Lifting the veil on conflict, culture and politics
Steve Coll, the president of the New America Foundation and a South Asia expert, has raised the issue of the safety of Pakistan’s nuclear weapons in the wake of the assassination of the governor of most populous Punjab state by one of his bodyguards. It’s a question that comes up each time Pakistan is faced with a crisis whether it a major act of violence such as this or a political/economic meltdown or a sudden escalation of tensions with India obviously, but also the United States.
Pakistan’s security establishment bristles at suggestions that it could be any less responsible than other states in defending its nuclear arsenal, and its leaders and experts have repeatedly said that the professional army is the ultimate guardian of its strategic assets.
But Coll in a blog at The New Yorker says at some stage in a domestic insurgency when your own people are fighting you, the lines between the guerrillas and the security forces often get blurred with dangerous consequences. Indian Prime Minister Indira Gandhi was killed by two of her Sikh bodyguards in 1984 incensed by her decision to send the Indian army into the holiest Sikh shrine to flush out militants a few months before.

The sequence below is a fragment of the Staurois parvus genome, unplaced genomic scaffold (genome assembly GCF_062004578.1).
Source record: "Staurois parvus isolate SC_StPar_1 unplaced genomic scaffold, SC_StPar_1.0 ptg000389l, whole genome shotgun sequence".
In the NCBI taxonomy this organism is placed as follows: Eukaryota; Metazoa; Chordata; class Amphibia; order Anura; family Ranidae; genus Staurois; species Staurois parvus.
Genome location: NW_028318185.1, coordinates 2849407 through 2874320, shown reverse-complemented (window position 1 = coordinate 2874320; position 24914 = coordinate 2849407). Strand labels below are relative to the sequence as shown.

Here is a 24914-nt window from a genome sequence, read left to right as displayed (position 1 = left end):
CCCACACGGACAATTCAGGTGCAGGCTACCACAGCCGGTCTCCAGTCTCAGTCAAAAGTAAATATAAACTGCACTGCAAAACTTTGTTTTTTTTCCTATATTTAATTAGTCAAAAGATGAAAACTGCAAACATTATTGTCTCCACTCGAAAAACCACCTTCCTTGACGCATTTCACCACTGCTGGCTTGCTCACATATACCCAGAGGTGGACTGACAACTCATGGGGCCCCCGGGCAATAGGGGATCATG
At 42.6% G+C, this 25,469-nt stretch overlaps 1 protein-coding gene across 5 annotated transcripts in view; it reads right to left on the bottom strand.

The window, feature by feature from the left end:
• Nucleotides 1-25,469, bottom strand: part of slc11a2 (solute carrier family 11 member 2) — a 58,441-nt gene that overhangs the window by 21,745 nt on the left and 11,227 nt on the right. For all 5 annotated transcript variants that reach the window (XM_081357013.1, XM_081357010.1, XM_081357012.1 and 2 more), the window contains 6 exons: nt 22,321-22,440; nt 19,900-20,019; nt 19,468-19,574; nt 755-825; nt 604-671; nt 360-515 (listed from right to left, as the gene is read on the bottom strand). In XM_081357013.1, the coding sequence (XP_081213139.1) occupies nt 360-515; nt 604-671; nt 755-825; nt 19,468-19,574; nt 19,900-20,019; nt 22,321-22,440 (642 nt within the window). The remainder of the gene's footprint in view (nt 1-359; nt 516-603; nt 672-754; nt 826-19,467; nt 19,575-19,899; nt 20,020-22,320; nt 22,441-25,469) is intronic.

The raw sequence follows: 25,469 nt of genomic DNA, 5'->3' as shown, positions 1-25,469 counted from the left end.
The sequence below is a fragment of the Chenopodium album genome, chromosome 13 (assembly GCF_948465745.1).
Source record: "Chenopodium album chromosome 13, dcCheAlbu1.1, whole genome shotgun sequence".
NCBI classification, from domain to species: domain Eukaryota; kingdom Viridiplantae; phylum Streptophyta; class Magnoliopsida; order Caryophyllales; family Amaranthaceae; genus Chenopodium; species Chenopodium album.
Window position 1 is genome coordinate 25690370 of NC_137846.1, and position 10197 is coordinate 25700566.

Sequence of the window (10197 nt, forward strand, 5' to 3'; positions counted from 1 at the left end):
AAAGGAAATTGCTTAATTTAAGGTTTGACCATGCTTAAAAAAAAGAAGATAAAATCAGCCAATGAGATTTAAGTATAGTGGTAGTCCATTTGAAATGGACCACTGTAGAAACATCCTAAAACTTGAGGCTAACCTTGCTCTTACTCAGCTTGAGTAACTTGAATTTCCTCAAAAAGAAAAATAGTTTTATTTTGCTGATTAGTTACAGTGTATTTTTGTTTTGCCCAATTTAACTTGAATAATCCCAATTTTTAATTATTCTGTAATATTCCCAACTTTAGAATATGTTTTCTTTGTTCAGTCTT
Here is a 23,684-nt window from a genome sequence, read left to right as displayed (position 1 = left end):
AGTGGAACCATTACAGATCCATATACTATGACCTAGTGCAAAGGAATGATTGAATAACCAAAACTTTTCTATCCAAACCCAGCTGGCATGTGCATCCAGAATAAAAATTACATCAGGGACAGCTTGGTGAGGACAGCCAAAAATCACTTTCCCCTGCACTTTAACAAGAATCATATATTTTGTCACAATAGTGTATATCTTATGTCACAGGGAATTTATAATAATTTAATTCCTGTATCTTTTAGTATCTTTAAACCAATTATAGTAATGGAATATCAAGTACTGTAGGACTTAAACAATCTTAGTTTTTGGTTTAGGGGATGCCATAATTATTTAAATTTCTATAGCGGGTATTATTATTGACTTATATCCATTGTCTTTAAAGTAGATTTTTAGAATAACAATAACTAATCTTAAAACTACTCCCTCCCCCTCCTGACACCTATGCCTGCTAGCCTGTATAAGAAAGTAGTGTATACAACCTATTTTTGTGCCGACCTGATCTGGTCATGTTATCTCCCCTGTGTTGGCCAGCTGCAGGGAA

The Pakistani police officer who killed governor Salman Taseer was similarly no Lee Harvey Oswald, but a regular government employee who was apparently angry over the governor’s strident defence of a Christian woman convicted of blasphemy, a case that exposed deep rifts in Pakistani society. Coll writes :
India and Pakistan exchanged a list of each other’s nuclear installations on Saturday like they have done at the start of each year under a 1988 pact in which the two sides agreed not to attack these facilities. That is the main confidence building measure in the area of nuclear security between the two countries, even though their nuclear weapons programmes have expanded significantly since then. Indeed for some years now there is a growing body of international opinion that holds that Pakistan has stepped up production of fissile material, and may just possibly hold more nuclear weapons than its much larger rival, India.
Which is remarkable given that the Indian nuclear programme is driven by the need for deterrence against much bigger armed-China, the third element in the South Asian nuclear tangle. The Indians who conducted a nuclear test as early as 1974, thus,may be behind not just the Chinese, but also Pakistan in terms of the number of warheads, fissile material and delivery systems.